How do I know if my child is just being picky or has a food disorder?
Children who are simply picky eaters will be “choosy” about their food – they will like one thing one day – then not like it the next but may go back to it from time to time. A picky eater can be cajoled, bribed, encouraged to eat a food – an SED child can’t! A child with SED would go for days or weeks and not eat no matter what you offered him – a trip to Disney? NO way! – he would rather starve! THAT’S the difference. If your child is eating less than 15 foods and nothing you can do will make him try new ones, then there is a very good chance he is struggling with a selective eating disorder.
What causes Selective Eating Disorder?
There could be many reasons! It may be that the child wasn’t exposed to many different types of foods between the age of 4 months and 2 years (this is the development stage when toddlers will try most foods and either decide they like or dislike a food but experts say that children have to be exposed to a food item at least 15 times before the child has subconsciously decided if they like it.
Another reason may be trauma – perhaps the child choked on something at an early age and the fear of choking on food (any food) has stayed with him! He then develops a phobia of trying ANY new food – Neophobia.
Perhaps the parents are picky eaters and the child has picked up their habits.
One of the most common reasons though is Sensory Processing Issues. When a child has heightened sensory feelings such as noise (doesn’t like loud noises) or visual problems ( bright light) itchy clothes on the skin etc….it could be that their taste is also affected – everything they put in their mouth may taste 100 times stronger than you or I would taste!
It could be textures as well – the “feel” of breadcrumbs in OUR mouths feels ok – normal – but to a child with Sensory Processing Disorder it could feel like he has several mountains in his mouth!
But I can’t understand why my child doesn’t enjoy food like I do?
No – of course you can’t understand because YOU are not the one suffering from the disorder! Imagine if someone put a plate of live maggots or worms on the table in front of you and told you to stop being stupid and eat it? What would you do? I suspect you would gag, possibly vomit and then get very upset when you were told you had to eat it or sit there until you do and if you don’t you would be given it for breakfast. Correct? That’s EXACTLY how an SED child feels!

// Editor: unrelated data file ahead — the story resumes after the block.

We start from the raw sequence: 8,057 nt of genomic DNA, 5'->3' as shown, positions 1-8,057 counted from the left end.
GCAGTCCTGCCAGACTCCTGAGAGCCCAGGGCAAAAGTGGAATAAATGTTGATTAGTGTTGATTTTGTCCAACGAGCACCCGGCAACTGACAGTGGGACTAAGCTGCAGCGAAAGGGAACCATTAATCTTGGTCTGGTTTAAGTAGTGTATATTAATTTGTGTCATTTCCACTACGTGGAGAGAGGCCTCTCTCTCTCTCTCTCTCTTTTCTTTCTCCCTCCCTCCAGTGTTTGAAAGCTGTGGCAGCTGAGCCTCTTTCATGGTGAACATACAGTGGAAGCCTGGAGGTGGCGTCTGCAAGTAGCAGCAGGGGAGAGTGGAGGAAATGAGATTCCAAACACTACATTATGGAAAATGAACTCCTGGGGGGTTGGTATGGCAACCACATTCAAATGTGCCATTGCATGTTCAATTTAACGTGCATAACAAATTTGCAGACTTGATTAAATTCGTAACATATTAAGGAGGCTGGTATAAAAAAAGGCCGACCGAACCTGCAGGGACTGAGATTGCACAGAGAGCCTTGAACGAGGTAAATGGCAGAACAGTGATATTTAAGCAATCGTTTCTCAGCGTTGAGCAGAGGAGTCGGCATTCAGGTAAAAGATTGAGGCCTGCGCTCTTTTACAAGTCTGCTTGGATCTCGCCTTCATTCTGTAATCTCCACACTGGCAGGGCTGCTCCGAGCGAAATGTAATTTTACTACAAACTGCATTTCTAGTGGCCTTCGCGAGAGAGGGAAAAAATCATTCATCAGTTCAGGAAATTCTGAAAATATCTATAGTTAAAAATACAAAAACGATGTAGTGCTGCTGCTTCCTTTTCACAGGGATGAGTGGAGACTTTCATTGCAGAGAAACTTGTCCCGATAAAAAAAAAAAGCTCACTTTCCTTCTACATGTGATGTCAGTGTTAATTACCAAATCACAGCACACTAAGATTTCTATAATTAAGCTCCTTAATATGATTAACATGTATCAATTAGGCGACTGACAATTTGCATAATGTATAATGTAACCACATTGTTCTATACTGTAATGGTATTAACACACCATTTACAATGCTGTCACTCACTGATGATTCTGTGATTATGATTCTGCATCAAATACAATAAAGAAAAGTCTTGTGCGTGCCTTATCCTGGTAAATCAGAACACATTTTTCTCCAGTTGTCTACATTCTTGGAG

Then on top of those horrific feelings – the child has to cope with the anxiety of not being “normal” – not being able to eat at parties etc. Worried about being ridiculed or not believed by certain people. The anxiety must be enormous!
Safe Foods: Children have their safe foods and they are usually the white or “beige” foods like Pasta, fries, bread, breaded chicken, biscuits, cakes and of course chocolate and sweets! Not a vegetable or piece of fruit in sight!
Some people think their children will survive ok on these things but what happens when they start dropping their “safe” foods?
That’s when things get serious.
Between 25-35 percent of typically developing children have feeding disorders, and up to 40 to 70 percent with chronic medical problems are struggling with issues related to feeding and nutrition. Health Professionals working in private practice, community and clinical settings have to learn to evaluate and treat or refer paediatric patients with extremely picky eating, often referred to as selective eating disorder (SED).
SED is a condition present since earliest childhood where a child whose linear growth is normal eats only a very narrow range of foods and refuses all others. Although a whole medical and eating history needs to be taken into account before diagnosing such children, some of the signs of selective eating include accepting 15 foods or fewer, omitting whole food groups, persistent gagging, tantrums at mealtime. Over a period of years, children with SED may develop an avoidance-reinforced anxiety associated with new foods. There may be anticipatory nausea (with sight or smell triggers), fear of vomiting (textures) or a fear of choking.
In 2013, SED was officially added to the fifth edition of the Diagnostic and Statistical Manual of Mental Disorders (DSM), and renamed Avoidant/Restrictive Food Intake Disorder (ARFID).
Does selective eating exist in adults?
While little data on SED or ARFID has been published, it appears that it usually presents in infancy or childhood, but it can also persist into adulthood. In children and adults, ARFID may be associated with impaired social functioning and affect family functioning, especially if there is great stress surrounding mealtimes.
Is selective eating related to how parents feed their children?